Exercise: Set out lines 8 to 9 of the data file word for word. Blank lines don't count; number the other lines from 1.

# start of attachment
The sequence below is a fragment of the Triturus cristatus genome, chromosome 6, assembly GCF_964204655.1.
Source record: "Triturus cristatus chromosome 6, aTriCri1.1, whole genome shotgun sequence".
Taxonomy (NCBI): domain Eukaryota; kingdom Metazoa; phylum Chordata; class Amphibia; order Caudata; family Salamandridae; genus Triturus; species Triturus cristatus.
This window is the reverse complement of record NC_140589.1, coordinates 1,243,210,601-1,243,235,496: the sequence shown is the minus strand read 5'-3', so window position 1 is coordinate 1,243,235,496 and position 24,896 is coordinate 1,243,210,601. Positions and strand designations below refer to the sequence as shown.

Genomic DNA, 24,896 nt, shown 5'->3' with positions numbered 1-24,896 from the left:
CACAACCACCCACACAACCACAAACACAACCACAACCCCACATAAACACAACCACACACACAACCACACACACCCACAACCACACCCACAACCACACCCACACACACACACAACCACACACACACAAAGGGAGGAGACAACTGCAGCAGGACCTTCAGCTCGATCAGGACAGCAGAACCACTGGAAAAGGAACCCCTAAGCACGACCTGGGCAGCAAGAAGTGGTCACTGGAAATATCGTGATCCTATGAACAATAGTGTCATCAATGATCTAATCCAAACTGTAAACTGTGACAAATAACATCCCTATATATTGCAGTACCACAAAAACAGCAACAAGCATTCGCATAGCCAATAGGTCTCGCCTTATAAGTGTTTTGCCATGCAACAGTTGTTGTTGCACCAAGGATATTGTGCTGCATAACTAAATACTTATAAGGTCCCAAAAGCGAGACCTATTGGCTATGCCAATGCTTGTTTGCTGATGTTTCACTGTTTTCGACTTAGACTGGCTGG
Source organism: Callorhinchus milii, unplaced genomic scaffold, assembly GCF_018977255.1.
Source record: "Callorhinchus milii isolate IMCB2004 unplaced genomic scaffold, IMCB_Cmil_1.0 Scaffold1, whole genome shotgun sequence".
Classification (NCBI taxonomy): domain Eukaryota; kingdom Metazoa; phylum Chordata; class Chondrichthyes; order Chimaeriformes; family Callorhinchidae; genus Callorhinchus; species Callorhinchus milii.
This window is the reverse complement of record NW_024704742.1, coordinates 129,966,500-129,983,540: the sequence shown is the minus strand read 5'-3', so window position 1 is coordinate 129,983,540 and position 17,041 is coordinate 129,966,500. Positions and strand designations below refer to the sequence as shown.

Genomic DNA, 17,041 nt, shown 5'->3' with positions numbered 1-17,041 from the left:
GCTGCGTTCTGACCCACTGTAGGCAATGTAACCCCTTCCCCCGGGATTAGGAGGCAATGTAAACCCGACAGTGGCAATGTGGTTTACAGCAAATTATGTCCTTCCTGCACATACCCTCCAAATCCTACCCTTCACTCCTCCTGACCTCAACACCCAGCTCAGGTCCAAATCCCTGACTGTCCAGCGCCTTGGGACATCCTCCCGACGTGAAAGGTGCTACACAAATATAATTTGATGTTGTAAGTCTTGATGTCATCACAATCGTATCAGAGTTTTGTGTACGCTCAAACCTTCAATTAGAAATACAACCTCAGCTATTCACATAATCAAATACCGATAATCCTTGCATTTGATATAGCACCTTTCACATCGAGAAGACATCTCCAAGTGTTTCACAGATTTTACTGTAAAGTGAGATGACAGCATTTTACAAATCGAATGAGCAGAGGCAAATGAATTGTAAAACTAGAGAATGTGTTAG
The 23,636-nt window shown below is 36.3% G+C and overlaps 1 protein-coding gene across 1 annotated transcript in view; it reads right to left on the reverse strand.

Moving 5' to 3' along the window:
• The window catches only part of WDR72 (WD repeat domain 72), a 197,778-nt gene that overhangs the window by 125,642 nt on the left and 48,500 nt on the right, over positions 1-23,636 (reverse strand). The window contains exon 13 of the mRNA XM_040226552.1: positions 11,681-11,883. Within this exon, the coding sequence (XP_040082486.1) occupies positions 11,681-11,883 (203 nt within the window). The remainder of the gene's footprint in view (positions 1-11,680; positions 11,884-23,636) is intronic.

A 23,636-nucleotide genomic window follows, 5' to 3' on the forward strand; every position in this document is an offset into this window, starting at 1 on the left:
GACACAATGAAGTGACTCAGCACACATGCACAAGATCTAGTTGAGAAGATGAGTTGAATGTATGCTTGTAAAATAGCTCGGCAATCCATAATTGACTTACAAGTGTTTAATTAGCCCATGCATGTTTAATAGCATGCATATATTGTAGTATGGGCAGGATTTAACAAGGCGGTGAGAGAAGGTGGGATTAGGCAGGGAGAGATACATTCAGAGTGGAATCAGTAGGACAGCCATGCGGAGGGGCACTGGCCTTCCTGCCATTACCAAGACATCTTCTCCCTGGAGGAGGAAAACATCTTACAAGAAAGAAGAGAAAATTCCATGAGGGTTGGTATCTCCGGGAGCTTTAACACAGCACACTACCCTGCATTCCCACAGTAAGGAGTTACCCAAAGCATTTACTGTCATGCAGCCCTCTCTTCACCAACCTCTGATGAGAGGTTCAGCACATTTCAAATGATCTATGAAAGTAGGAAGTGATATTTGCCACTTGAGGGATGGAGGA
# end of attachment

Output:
Source record: "Callorhinchus milii isolate IMCB2004 unplaced genomic scaffold, IMCB_Cmil_1.0 Scaffold1, whole genome shotgun sequence".
Classification (NCBI taxonomy): domain Eukaryota; kingdom Metazoa; phylum Chordata; class Chondrichthyes; order Chimaeriformes; family Callorhinchidae; genus Callorhinchus; species Callorhinchus milii.